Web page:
Friday, September 02, 2016

The Current Value of Future Generations

The Value of Continued Existence

Imagine that you were to learn that, shortly after your death, the human race would be destroyed. Let's say that a massive long-period comet was going to strike the earth. You are going to live out the rest of your life - the comet is not going to kill you. However, the rest of humanity would die shortly thereafter.

Would this alter your life plans?

In my case, I know it would. I would find these blog postings to be quite a waste of time. I would regret that I had spent so much time on them at all - all of that time writing, reading, and thinking about the difference between good and evil was wasted - it has no value. It only has value if it is a part of an ongoing discussion that will continue long into the future.

Samuel Scheffler discusses this scenario in Death and the Afterlife, which was the focus of a podcast episode from the London School of Economics, After Your Death.

One of the implications of this thought experiment is that it seems to suggest that, for many of us, what happens after we die seems to be important. It is not just our children and grandchildren that matter - it is the continued existence of the human race. Without this, some of our current projects lose their value. There may be some people for whom existence itself becomes pointless.

I find this to be another example - like Robert Nozick's experience machine - that shows that people do not just value their own pleasure. They care about things that will happen even when their own capacity to feel pleasure no longer exists.

We can handle these observations with a theory that people have "desires that P" - and desires motivate agents to realize states in which "P" is true - even though P does not become true until after the agent's death. I can have a desire to participate in a philosophical discussion that goes on after my desk such that, 72 years and 4 months from now, a philosopher puts into an article something that somehow gets linked causally to a blog posting of mine, or an email that I sent - even if the author does not realize that such a link exists (or that such a person as Alonzo Fyfe ever existed). I have still had an influence . . . for the better, I hope.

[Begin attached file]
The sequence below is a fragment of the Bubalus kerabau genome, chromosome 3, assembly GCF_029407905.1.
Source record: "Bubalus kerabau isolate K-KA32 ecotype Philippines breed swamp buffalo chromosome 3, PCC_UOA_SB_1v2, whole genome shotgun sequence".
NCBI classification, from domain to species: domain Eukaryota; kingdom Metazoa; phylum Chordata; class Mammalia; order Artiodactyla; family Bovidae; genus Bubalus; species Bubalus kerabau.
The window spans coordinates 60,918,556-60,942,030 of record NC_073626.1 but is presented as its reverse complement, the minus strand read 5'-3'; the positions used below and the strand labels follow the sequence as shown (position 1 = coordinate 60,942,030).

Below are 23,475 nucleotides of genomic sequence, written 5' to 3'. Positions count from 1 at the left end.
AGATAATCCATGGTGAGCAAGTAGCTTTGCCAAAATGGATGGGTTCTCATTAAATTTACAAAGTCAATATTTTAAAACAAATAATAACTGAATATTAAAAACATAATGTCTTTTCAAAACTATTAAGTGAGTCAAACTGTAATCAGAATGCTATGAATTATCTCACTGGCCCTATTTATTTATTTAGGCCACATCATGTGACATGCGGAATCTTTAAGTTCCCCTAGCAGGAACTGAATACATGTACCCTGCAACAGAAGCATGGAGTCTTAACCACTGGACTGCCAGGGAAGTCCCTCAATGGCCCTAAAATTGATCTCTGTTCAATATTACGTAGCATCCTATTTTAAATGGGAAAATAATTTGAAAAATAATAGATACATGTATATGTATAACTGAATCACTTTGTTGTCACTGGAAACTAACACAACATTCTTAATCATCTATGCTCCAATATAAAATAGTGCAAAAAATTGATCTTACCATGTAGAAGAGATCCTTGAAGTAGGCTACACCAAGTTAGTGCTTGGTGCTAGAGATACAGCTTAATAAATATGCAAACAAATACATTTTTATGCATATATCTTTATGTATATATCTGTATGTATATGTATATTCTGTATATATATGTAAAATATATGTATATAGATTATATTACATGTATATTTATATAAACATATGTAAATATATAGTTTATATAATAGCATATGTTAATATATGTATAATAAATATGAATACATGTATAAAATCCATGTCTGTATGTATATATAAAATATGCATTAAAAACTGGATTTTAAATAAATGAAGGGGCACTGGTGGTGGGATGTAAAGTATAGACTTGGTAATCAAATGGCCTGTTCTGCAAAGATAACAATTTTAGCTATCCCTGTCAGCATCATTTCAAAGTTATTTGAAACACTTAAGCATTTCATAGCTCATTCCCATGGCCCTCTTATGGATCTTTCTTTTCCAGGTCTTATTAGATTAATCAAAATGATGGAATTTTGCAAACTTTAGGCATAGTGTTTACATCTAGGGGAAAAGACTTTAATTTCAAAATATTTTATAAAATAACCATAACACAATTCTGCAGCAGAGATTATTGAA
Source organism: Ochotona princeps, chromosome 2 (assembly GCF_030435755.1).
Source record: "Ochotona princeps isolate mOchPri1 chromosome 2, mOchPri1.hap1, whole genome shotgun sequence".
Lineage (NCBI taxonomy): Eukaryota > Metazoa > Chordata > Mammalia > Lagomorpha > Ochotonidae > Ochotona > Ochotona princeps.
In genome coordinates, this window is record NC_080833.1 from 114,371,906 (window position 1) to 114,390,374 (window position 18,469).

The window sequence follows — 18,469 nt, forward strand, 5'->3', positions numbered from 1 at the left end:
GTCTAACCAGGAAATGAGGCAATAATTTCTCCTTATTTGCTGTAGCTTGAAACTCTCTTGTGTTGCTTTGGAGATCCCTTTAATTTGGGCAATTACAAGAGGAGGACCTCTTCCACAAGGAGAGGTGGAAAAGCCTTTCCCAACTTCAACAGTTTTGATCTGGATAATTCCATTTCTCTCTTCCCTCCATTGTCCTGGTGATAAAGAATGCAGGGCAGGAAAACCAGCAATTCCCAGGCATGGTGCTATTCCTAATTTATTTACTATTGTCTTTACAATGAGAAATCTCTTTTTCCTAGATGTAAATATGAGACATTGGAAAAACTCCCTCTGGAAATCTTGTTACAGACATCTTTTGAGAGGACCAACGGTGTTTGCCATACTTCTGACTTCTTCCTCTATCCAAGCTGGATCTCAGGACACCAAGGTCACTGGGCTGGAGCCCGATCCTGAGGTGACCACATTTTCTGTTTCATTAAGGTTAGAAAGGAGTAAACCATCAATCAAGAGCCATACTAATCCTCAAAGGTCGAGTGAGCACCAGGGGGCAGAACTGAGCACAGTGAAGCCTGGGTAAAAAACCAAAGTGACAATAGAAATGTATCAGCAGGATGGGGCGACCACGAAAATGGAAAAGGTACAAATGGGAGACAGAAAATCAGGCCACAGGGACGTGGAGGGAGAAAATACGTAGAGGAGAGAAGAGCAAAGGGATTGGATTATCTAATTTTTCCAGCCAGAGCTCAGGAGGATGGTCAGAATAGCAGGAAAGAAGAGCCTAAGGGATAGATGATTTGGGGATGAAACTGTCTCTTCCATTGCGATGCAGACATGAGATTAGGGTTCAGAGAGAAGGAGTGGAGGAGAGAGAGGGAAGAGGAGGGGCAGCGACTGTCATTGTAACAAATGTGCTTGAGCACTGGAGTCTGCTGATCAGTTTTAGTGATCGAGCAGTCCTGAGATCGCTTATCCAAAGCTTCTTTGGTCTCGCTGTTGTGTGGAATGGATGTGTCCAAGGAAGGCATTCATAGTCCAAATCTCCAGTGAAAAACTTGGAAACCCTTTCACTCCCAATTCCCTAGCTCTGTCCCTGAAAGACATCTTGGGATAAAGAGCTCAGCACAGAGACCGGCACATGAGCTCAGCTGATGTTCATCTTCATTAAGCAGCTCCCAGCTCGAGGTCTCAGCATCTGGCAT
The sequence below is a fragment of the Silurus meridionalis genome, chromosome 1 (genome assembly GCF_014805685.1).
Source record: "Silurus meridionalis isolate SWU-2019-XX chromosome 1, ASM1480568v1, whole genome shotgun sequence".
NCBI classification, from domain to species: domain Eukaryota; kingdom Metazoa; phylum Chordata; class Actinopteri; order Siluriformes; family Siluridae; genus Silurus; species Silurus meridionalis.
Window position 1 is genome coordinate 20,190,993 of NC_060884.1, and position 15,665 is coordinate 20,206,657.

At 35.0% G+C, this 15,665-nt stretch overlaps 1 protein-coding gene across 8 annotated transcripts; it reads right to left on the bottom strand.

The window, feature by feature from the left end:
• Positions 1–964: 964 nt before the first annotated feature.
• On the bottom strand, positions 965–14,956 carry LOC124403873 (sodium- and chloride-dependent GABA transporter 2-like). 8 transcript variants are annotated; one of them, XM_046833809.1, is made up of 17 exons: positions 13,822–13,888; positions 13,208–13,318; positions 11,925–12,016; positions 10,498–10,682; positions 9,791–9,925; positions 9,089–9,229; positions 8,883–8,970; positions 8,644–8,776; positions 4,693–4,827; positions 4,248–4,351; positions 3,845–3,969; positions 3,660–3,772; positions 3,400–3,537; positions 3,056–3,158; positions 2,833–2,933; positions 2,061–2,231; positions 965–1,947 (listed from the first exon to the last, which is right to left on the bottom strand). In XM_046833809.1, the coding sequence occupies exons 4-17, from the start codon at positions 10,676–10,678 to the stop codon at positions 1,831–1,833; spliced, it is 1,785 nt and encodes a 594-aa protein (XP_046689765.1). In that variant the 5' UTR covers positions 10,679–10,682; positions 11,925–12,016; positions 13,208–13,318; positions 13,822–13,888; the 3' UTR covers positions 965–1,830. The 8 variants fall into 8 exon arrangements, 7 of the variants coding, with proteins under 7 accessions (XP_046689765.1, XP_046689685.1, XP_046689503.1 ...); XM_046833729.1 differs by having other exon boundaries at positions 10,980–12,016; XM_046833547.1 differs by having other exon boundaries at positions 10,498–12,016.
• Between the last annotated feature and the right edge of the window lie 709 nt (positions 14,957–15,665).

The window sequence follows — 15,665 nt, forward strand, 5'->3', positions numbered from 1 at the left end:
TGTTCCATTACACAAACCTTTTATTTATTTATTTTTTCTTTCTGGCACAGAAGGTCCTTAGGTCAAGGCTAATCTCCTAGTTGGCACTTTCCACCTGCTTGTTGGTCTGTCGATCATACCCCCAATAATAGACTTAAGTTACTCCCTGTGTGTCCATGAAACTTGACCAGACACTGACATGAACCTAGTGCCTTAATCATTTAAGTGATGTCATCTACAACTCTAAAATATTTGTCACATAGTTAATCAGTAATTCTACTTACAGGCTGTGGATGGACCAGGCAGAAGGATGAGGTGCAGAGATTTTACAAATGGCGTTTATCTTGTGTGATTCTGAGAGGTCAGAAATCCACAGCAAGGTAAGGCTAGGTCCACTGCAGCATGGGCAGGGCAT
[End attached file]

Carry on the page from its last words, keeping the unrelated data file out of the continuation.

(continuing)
Hedonism, I think, would have to introduce some gymnastics to account for these observations. It's not that it can't be done; hedonism can be manipulated to explain all human actions in the same way that Ptolomey's epicycles can be manipulated to explain the motion of the planets. It's just that there are reasons to prefer a simpler theory to a burdensome and complex theory.

The simpler theory is that the propositions P that are the objects of our desires can sometimes be made true after our death. When this happens, we are still motivated to realize those states; they give our current life meaning. We are, in a sense, better off today to a degree if the future of humanity is better off.

In the podcast, Sam Scheffler said,

We need other people to exist in the future or else our own lives are going to be less valuable now....It's not just that they depend on us and our willingness to make sacrifices. It's that we depend on them. We need humanity to be an ongoing flourishing enterprise in order to find value in our own lives.


Anonymous said...

Interesting video on the moral problems with the 10 Commandments

David Jacquemotte said...

I wonder if this post has to do with my recent comments on Facebook. If not, it is incredibly coincidental. I have recently come to the conclusion, and posted on a forum, that having children is immoral.

My reasoning is based on the fact that we have many and strong reasons to avoid pain and suffering. We also don't force people to be happy if they do not want to be. This is a part of autonomy. We don't force suffering or happiness onto others without their consent. And since this is impossible for a being that doesn't exist, we should not do it, regardless of the future benefits. In this case, the ends (our happiness and meaning) do not justify the means (causing undue suffering).

I cannot think of any selfless reasons to have children. Even this post is chock full of selfish reasons with children as a means. I'm not saying we don't have desires that are fulfilled by having children. I am saying we have many and strong reasons to avoid causing suffering to others without their consent. This is unquestionably true in the case of children.

Some quotes to consider:

David Jacquemotte said...

Alonzo Fyfe said...